Sumner


Offline RidgeRunner

  • Sr. Member
  • ****
  • Posts: 797
  • Location: Ashfield, in the Territories of Western Massachusetts
Re: Simspeed UWD LSR Design Project
« Reply #56 on: July 30, 2019, 01:31:03 PM »
     Might not be a dream Don, I also think I remember a "lawn dart" style with a single indicator on the nose in more recent years, red in color?  Couldn't remember any details so didn't mention it.

     Then again could we both have been on the same barley pop recipe at the same time once?   :cheers:

                   Ed

Offline Simspeed

  • Sr. Member
  • ****
  • Posts: 317
  • Age: 67
  • Location: Black Hawk, Colorado
Re: Simspeed UWD LSR Design Project
« Reply #57 on: July 30, 2019, 01:54:11 PM »
1) Yaw string - forget it.  It indicates airflow direction, not vehicle/terrain orientation.
2) What keeps the orange front axle housing from itself rotating and allowing uncommanded steering input?

IO,
1) Changes in airflow direction along the nose that diverge from the intended straight line path are in fact a primary indicator of changes in vehicle/terrain orientation.
2) The A-frames limited by shock absorber travel which in this case is roughly 2" total.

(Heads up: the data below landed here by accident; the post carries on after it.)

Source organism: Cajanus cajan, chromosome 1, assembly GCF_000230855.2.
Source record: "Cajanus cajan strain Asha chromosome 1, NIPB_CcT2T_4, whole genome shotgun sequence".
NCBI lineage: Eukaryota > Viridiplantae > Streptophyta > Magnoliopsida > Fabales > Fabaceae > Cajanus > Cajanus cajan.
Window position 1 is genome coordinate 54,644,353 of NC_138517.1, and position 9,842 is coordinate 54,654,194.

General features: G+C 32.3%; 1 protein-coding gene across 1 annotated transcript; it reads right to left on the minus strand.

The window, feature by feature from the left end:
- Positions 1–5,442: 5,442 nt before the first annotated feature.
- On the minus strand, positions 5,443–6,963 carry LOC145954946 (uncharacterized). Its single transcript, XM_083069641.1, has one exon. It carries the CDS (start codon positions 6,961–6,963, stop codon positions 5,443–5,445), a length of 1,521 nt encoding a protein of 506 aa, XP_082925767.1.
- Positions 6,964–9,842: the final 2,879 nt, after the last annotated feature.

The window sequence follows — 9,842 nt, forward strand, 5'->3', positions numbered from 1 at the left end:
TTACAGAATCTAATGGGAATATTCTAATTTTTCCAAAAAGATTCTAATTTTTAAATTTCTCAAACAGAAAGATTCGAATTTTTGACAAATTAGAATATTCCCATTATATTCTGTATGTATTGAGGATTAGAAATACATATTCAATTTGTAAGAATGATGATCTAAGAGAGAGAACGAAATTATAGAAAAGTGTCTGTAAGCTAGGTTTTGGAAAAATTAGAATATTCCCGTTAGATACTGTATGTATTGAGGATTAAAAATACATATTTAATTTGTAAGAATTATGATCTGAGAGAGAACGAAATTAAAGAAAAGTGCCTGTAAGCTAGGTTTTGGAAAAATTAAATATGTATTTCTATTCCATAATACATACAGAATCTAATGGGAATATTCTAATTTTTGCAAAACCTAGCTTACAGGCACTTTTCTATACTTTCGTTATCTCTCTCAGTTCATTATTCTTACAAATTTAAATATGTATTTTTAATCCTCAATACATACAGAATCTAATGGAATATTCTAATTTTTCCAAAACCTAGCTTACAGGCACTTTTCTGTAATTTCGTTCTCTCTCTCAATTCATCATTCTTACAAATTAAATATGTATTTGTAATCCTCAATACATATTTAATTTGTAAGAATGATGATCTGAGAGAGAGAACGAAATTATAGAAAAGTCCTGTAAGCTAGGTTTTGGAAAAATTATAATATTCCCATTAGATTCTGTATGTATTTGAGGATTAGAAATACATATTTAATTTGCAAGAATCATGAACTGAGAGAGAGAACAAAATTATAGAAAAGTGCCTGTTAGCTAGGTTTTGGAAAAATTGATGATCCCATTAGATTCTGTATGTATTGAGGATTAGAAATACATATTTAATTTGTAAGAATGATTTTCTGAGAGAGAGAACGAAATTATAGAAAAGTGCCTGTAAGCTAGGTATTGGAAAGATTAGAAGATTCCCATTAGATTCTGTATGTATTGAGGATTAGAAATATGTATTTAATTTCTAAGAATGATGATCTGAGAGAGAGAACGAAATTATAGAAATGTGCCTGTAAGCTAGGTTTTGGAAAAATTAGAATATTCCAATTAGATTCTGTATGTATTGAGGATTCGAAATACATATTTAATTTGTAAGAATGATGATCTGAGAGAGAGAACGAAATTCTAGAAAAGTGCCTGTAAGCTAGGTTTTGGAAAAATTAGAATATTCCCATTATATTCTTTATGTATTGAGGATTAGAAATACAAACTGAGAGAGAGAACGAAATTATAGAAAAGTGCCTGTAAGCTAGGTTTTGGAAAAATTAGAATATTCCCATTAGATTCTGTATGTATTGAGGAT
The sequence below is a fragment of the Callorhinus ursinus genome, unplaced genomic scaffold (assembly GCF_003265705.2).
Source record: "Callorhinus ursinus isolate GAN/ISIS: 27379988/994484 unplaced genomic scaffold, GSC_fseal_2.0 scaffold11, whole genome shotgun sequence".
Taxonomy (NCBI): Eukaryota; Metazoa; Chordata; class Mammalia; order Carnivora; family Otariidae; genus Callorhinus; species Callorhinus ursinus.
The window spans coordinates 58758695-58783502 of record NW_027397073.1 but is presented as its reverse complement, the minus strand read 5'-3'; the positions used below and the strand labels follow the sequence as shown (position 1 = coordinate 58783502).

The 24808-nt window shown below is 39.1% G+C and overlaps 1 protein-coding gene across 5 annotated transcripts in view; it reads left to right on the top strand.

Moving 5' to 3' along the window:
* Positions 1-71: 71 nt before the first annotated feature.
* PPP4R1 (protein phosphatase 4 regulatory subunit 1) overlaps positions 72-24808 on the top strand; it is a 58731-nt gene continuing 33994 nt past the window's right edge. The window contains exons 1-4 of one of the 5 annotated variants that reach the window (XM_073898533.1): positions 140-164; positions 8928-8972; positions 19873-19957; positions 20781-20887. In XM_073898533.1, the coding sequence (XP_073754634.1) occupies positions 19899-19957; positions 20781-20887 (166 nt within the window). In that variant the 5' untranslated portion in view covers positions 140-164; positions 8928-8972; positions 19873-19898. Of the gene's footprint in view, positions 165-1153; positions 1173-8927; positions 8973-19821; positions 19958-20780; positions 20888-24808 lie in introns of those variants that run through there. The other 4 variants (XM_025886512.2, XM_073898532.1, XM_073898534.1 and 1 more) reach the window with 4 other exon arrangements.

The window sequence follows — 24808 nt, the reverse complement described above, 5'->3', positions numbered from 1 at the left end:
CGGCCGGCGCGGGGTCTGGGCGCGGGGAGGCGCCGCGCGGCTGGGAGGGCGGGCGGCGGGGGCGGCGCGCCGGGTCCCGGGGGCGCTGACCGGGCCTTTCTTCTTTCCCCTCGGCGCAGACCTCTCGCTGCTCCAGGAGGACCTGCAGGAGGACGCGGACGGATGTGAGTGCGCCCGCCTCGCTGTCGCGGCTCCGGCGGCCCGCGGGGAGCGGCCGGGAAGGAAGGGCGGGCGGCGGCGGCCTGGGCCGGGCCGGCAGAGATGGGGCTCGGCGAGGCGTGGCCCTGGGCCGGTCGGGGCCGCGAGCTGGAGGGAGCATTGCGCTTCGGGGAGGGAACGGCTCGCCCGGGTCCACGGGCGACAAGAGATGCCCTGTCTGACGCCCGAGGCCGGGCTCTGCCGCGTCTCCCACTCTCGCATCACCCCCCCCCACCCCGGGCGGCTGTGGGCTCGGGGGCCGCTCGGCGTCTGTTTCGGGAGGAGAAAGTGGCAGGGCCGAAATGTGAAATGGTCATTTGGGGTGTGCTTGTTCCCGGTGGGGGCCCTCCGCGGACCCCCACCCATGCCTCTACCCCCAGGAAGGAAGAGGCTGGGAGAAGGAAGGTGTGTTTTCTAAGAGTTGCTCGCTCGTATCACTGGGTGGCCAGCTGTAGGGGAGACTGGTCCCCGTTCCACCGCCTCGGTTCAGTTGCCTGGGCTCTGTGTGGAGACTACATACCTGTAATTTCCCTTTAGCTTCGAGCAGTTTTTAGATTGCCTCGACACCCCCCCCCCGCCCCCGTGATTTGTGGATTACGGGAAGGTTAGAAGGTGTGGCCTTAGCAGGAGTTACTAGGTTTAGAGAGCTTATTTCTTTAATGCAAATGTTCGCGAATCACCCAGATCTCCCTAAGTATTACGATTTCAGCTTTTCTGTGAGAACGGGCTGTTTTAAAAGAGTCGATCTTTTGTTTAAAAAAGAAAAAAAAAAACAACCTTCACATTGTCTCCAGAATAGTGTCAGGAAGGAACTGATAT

Thanks... Terry
« Last Edit: July 30, 2019, 02:21:33 PM by Simspeed »

Offline Simspeed

  • Sr. Member
  • ****
  • Posts: 317
  • Age: 67
  • Location: Black Hawk, Colorado
Re: Simspeed UWD LSR Design Project
« Reply #58 on: July 30, 2019, 02:01:18 PM »
Back in the 1930s, the two dominant Grand Prix cars were Mercedes-Benz and Auto-Union. The Mercedes had a conventional layout while the Auto-Union placed the driver much farther forward. The consensus was that the A-U cars were more difficult to drive because that driver's position gave him less feedback about the car's yaw angle. Ultimately, Bernd Rosemeyer was killed on the Darmstadt autobahn during a speed record attempt

Regards, Neil  Tucson, AZ
Hi Niel,
I certainly agree with you and others that lack of yaw feedback to the driver in a DIF position makes safely controlling the vehicle at speed much more difficult.  I'm not attempting to say otherwise.  All I'm proposing is that if a yaw indicator of sufficient fidelity is available to the DIF driver, then logically he should be able to react just as quickly to input corrective steering control.  Thanks... Terry